General George Armstrong Custer. The name evokes many emotions and descriptions in a persons mind. Depending on your views, General Custer can be called a great leader, a brave soldier, a murderer, a lunatic, shameless boaster, rugged plainsman, martyr, and more. Perhaps heres one you havent heard of: weightlifter! Yes I said weightlifter. Descriptions of General Custer agree he was approximately six feet tall, weighed 165 to 170 pounds, and possessed a sinewy muscular frame. This description seems to reinforce his reputation as tireless and not prone to fatigue, able to ride on endlessly, stopping only because others needed to stop. How did Autie Custer get this physique? Hard work, exercise, genetics, and probably a good dose of willpower. And a dumbbell. Yes, I indeed said, dumbbell.
General Custer was sent to Kansas in 1866 as Lieutenant Colonel of the newly formed 7th U.S. Cavalry. While in Kansas, General Custer and the 7th Cavalry spent many long months at Fort Hays, Kansas. Frontier life was often quite boring for the US Army Soldiers stationed there, when not out on patrol or other duties. Many of the enlisted men spent their free hours gambling, playing cards, and consuming alcohol. Inactivity, restlessness and dissatisfaction were contributors to the high desertion rates of the frontier army. The commissioned officers had more leeway and would leave the grounds to hunt or whatever met their fancy that particular day.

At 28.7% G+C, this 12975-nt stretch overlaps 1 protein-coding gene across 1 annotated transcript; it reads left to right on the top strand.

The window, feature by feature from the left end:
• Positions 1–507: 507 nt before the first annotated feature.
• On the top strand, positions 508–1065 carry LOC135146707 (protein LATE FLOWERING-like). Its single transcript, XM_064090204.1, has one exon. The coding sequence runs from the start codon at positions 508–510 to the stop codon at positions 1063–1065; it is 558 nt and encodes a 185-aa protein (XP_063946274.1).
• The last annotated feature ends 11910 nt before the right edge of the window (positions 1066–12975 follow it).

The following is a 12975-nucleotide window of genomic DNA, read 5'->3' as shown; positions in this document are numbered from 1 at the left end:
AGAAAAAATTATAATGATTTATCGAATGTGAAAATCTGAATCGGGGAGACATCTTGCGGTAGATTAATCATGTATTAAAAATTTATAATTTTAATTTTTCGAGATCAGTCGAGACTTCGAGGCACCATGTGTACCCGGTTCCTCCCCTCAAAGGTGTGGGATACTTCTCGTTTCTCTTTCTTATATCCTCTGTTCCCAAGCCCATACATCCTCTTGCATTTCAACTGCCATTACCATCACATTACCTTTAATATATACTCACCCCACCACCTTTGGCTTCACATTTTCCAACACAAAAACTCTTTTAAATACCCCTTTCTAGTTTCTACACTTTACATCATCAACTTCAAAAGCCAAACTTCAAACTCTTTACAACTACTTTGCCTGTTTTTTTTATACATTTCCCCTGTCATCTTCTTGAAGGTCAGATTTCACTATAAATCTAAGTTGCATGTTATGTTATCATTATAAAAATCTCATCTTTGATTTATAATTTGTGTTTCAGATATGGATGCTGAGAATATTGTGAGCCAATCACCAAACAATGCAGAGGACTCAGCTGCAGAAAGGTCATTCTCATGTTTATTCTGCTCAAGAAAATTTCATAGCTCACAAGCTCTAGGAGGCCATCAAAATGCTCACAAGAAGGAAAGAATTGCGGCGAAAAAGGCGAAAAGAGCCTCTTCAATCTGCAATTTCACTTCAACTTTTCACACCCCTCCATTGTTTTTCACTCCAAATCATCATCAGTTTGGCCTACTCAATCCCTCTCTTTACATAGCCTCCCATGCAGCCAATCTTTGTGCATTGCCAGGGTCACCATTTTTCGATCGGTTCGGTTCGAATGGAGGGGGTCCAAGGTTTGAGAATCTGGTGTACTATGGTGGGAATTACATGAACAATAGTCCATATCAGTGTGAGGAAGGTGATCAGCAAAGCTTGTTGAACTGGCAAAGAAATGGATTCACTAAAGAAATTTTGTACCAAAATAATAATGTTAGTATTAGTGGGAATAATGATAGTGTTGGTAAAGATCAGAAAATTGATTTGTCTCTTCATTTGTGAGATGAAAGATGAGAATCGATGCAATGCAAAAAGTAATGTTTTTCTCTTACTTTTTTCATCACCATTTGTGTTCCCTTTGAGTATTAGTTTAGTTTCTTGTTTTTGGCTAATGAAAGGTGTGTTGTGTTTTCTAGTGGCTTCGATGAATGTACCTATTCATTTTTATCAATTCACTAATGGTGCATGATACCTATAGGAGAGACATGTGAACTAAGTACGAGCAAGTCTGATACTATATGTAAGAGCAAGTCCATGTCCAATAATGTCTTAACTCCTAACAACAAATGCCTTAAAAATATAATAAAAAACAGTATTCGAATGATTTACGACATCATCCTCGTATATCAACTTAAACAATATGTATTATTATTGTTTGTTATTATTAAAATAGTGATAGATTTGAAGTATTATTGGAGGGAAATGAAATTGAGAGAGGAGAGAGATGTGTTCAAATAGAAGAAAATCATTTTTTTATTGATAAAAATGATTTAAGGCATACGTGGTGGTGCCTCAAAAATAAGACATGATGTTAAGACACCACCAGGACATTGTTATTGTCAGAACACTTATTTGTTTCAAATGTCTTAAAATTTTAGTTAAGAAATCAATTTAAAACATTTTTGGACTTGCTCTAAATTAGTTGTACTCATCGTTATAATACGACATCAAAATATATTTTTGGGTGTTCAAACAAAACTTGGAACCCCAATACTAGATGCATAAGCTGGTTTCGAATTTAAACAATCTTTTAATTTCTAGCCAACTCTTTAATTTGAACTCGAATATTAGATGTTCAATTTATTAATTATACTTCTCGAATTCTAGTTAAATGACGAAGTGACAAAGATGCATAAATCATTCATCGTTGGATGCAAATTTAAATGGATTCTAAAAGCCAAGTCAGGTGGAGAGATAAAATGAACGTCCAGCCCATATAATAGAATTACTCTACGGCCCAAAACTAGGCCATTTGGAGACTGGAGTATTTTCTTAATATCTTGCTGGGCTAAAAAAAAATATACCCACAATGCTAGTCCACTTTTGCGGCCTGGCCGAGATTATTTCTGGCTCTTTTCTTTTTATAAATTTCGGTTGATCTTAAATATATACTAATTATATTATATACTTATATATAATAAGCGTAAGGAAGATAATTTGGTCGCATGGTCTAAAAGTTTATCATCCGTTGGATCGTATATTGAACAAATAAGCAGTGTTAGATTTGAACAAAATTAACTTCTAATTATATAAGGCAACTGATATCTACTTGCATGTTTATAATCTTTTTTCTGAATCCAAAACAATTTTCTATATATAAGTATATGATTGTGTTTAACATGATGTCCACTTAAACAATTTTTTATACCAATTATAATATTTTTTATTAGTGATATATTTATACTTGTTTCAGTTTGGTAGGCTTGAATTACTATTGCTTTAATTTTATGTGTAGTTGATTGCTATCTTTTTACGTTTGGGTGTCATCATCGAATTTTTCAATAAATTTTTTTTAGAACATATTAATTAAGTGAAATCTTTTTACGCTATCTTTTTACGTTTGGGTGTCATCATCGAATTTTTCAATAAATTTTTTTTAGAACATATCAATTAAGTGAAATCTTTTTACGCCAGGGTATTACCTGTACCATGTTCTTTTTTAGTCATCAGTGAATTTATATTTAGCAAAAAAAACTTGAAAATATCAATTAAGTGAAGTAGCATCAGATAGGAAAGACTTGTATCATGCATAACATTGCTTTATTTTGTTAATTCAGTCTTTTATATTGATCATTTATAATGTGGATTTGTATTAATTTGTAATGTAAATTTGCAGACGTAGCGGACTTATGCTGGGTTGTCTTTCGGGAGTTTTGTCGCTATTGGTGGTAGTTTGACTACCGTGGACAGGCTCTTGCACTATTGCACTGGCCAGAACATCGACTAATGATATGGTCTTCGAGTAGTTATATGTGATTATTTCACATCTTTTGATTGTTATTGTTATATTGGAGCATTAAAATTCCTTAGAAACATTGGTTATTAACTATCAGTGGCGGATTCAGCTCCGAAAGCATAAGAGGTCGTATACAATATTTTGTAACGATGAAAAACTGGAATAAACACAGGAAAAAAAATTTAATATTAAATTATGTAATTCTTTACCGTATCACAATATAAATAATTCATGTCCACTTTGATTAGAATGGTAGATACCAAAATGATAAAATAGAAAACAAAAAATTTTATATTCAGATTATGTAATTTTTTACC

Either to maintain his fitness levels or help pass time, General Custer had a Fort Hays blacksmith forge him a dumbbell. When General Custer and the 7th Cavalry left Kansas the dumbbell was left behind. Already possibly the most famous man in America, General Custers enduring fame was ensured at the Little Big Horn. At the conclusion of the Plains Indian Wars, many of the forts were shut down - Fort Hays in 1889. August Schutte, a lad of 15, was given General Custers dumbbell shortly before Fort Hayes ceased operation. Thomas Kennedy, Fort Hays blacksmith, identified the dumbbell as the one he had fashioned for General Custer.
The dumbbell currently is exhibited at the Kansas Museum of History.
Update: I visited the Kansas Museum of History in July 2009 and the dumbbell is no longer on display. Click here to read a review of the museum and see photos.